A team of Harvard University undergraduate students, cosponsored by the Wyss Institute, has won a gold medal at the International Genetically Engineered Machine (iGEM) competition for their personalized food engineering toolkit. Known as iGarden, the kit is designed to directly engage people in genetic engineering by giving them simple, safe, and direct control over genetically modified foods.
For instance, iGarden would allow people with allergies to engineer seeds that grow into herbs and vegetables in which the allergen proteins have been destroyed. Food aficionados could experiment by using iGarden to grow plants with customized flavors, and gardeners could customize plants by imbuing them with certain genes.
“This project really broke new ground for student research at iGEM,” said Pamela Silver, Ph.D., a Wyss core faculty member, a Professor of Systems Biology at Harvard Medical School, and a faculty advisor for iGarden. “The team didn’t just set out to do well in this competition, they also wanted to revolutionize the way bioengineering benefits people’s lives.”
Held each year at the Massachusetts Institute for Technology, iGEM is a worldwide synthetic biology competition for undergraduate university students. It was founded in 2004, when just five teams competed. This year, 130 teams, representing more than 1,900 students, participated in the event.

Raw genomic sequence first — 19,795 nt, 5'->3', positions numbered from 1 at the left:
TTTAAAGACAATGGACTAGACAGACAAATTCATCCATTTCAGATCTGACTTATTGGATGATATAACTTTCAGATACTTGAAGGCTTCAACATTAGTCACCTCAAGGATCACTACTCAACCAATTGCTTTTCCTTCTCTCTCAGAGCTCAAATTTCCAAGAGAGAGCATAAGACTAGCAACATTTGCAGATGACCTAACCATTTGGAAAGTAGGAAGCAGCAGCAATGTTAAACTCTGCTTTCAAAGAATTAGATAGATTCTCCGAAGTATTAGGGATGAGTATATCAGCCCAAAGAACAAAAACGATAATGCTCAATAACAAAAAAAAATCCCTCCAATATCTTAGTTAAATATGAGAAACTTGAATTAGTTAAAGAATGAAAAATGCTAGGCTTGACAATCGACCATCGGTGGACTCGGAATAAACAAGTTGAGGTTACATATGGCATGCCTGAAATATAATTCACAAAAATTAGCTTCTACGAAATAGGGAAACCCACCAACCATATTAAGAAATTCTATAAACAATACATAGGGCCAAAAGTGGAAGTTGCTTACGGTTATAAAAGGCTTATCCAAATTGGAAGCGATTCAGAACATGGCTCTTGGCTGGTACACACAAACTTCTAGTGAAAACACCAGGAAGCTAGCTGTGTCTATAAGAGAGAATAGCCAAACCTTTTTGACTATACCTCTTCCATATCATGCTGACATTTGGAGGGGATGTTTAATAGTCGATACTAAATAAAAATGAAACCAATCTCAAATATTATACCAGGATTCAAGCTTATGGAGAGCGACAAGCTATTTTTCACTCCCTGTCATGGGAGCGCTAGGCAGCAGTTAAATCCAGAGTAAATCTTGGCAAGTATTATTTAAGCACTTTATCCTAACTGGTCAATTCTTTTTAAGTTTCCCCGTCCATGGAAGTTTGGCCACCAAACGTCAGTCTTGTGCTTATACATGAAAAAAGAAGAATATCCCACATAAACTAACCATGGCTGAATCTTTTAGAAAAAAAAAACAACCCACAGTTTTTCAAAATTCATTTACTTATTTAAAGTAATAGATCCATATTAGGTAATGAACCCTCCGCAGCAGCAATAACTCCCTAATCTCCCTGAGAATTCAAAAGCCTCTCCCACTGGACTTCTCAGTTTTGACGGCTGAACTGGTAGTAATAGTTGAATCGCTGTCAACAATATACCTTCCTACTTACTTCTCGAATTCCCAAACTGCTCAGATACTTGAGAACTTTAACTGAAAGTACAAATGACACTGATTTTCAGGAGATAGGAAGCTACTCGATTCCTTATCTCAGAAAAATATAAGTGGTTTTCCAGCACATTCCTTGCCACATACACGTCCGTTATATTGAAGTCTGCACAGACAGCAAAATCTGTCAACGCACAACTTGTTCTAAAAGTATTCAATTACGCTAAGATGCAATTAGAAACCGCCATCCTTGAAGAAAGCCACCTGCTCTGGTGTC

Each student team receives a kit of standard, interchangeable biological parts at the beginning of the summer and has ten weeks during which to assemble those parts–along with others as needed–into a biological system that turns a living cell into a machine capable of performing a useful task. A gold medal is awarded to those projects judged to have met the competition’s very high standards.
The 14-member Harvard team, with the help of a plant research lab, transferred 11 new genes into a small, fast-growing plant called Arabidopsis. In the interest of bio-safety, they also designed a genetic switch that prevents the spread of modified plants into the environment.
The competition may be over, but the students aim to continue their work on iGarden. Now, with the help of a group of synthetic biology graduate students, they are further characterizing the taste and nutrition-enhancing properties of the system, while also expanding its overall usefulness.